Hardin named director of MSU’s Cobb Institute of Archaeology

Contact: Sarah Nicholas

Studio portrait of Jimmy Hardin
Jimmy Hardin (Photo by Beth Wynn)

STARKVILLE, Miss.—Mississippi State’s College of Arts and Sciences is announcing veteran archaeologist and associate professor Jimmy Hardin as the new director of the Cobb Institute of Archaeology. 

Specializing in the Bronze and Iron Age cultures of ancient Syria-Palestine, Hardin has served as interim director of the Cobb Institute since 2019 and has more than two decades of experience at MSU.

“The mission of MSU’s Cobb Institute of Archaeology is to support research and outreach endeavors related to the Middle East and to Native Americans of the American South. As an expert in Middle Eastern archaeology and as a close observer of Mississippi archaeology, Dr. Hardin is perfectly positioned to lead the Cobb Institute,” said Rick Travis, dean of the College of Arts and Sciences, noting Hardin and the institute offer substantial research and study abroad opportunities.

“Dr. Hardin is a highly accomplished teacher. He has led numerous archaeological field trips to Israel where he has trained hundreds of MSU students,” Travis said. “If you are around him for very long, you will understand the passion he has for the work of the Cobb Institute.”

Travis said Hardin’s reputation as a “highly regarded researcher among the community of Middle Eastern archaeologists” plays a key role in helping understand the development of early kingdom borders and political entities of the early establishment of the states of Judah and Israel around 1,000 B.C.

Hardin plans to continue his active field research project in southern Israel while also continuing the institute’s “long tradition” of training MSU students—as well as others—in archaeological survey and field excavations in the Middle East.

“Our current research relates to changes occurring after the great collapse of Bronze Age civilizations and before the Iron Age kingdoms such as Ammon, Edom, Israel, Judah, Moab and others.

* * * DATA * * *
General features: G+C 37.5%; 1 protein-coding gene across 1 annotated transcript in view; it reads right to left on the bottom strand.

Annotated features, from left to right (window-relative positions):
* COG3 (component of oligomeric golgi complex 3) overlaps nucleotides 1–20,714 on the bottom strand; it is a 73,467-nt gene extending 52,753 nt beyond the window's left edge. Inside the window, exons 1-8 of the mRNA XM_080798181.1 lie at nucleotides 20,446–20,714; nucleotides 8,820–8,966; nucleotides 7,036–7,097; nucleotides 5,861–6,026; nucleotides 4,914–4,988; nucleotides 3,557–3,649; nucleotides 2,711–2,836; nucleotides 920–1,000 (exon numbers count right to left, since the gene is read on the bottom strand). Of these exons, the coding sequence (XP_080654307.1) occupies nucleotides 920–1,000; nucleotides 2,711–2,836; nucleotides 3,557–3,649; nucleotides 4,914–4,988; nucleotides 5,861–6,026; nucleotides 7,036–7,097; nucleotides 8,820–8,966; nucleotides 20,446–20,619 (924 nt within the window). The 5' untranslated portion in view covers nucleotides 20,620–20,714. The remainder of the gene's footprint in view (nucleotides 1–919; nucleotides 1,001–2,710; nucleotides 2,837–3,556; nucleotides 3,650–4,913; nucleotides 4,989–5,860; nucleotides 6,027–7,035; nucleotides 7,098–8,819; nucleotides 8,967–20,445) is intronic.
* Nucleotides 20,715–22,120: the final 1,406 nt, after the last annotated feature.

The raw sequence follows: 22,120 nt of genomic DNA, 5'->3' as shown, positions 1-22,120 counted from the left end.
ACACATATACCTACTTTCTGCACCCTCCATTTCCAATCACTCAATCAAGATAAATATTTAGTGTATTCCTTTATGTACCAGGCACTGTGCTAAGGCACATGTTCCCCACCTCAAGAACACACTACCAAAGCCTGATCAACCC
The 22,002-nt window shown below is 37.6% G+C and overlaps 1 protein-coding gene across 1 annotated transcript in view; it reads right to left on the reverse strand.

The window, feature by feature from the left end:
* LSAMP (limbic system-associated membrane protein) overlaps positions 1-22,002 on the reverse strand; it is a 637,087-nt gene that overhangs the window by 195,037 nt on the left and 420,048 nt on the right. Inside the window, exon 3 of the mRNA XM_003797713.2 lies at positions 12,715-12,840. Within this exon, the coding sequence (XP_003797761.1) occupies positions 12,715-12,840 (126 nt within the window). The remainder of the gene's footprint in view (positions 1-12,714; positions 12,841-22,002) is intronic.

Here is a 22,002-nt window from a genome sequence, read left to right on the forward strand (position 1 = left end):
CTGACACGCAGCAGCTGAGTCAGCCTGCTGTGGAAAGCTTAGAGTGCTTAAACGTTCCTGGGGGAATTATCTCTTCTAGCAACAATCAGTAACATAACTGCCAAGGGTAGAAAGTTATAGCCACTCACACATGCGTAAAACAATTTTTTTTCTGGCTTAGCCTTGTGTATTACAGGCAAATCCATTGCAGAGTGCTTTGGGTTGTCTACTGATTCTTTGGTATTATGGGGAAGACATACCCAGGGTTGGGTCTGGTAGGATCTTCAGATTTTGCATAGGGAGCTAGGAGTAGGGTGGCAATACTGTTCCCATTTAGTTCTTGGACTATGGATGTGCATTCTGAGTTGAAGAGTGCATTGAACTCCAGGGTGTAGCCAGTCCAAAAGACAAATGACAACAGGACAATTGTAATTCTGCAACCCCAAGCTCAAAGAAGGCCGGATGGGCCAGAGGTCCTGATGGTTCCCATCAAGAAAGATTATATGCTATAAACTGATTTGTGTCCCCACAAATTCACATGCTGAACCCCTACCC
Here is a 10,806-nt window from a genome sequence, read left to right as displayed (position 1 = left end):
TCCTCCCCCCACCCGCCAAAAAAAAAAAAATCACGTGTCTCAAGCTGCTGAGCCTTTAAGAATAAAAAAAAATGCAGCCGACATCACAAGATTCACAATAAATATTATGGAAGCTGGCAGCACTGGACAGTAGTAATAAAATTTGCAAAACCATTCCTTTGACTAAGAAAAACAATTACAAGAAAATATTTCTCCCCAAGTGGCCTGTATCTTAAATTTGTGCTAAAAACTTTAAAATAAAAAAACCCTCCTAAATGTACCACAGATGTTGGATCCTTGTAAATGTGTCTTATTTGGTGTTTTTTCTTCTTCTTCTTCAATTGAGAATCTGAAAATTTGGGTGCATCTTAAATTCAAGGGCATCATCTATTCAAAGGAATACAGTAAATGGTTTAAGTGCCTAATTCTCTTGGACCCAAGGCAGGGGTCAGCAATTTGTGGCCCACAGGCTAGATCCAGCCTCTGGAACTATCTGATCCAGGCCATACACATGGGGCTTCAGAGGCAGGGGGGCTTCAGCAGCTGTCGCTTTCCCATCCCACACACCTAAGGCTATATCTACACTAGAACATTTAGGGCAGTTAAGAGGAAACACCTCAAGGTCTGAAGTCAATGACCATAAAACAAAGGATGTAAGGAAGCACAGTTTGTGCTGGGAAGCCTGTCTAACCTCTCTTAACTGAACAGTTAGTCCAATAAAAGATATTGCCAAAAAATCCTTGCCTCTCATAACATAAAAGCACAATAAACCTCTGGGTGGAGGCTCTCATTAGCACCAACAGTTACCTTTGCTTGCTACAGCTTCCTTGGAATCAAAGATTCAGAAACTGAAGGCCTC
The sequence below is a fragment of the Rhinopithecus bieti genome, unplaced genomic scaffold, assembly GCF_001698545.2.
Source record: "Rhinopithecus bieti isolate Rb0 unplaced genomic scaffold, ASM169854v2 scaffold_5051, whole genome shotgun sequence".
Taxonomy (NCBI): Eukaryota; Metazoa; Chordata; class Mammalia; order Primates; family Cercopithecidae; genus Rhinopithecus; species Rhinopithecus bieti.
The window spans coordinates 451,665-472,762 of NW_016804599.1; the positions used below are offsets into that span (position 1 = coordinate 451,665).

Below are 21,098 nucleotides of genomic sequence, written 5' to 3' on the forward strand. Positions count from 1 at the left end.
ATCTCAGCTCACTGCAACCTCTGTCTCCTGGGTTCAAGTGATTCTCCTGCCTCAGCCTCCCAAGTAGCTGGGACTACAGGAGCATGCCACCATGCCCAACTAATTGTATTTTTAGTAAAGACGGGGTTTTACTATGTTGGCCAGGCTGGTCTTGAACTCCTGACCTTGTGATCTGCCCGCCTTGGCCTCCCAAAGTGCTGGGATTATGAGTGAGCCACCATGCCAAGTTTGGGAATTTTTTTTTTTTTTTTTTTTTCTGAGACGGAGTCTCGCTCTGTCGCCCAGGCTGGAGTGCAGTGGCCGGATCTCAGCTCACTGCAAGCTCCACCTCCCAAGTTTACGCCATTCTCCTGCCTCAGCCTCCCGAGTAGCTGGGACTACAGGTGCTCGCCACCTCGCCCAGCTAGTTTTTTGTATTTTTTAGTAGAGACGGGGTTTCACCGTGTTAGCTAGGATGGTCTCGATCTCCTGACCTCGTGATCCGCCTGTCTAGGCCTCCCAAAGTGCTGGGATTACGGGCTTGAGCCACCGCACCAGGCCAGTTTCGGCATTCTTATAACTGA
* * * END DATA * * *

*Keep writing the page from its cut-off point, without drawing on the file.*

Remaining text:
“I could not be more excited to continue working with the Cobb Institute’s research associates, including several new colleagues, as we move forward with expanded research agendas in the southeastern U.S. and the Mediterranean basin,” Hardin said. “We continue to explore new opportunities in both of these geographical areas and especially in our own back yard with two new projects within 10 miles of campus.”

He noted current work in Croatia, Israel, Morocco, the U.S. Virgin Islands and in several states across the southeastern U.S. and also cited support from MSU’s College of Arts and Sciences, Office of Research and Economic Development, MSU Foundation and the Department of Anthropology and Middle Eastern Cultures.

“This support, along with Cobb resources, has positioned archaeology at MSU to become even more relevant and impactful in world archaeology,” Hardin said.

He is co-editor, along with MSU Professor Emeritus Joe Seger, of a volume from Field IV excavations at Tel Gezer, Israel, on the fortification systems of the Middle Bronze age and later.

Hardin has participated in archaeological fieldwork in the southeastern and southwestern U.S. and at numerous sites in Cyprus, Israel and Jordan. Additionally, he has been involved with the Lahav research project at Tel Halif in Israel since 1986 and is presently working with the project’s senior staff on publication of the Iron Age II materials from that area. He also is co-directing excavations and survey at Khirbet Summeily, a small Iron Age site in southern Israel in the border region of ancient Philistia and Judah.

Hardin serves on the board of directors for the Albright Institute of Archaeological Research in Jerusalem, America’s second oldest overseas research center, and was recognized by the Mississippi Humanities Council as Teacher of the Year in 2013.

Hardin earned his Ph.D. and master’s degree, both in Near Eastern archaeology, from the University of Arizona. He received his bachelor’s degree in anthropology from MSU.

The Cobb Institute, a research and service unit of the College of Arts and Sciences, was founded in 1971 to promote archaeological research and education at MSU. It is home to the Lois Dowdle Cobb Museum of Archaeology.

Complete details about MSU’s Department of Anthropology and Middle Eastern Cultures are available at www.amec.msstate.edu.

MSU is Mississippi’s leading university, available online at www.msstate.edu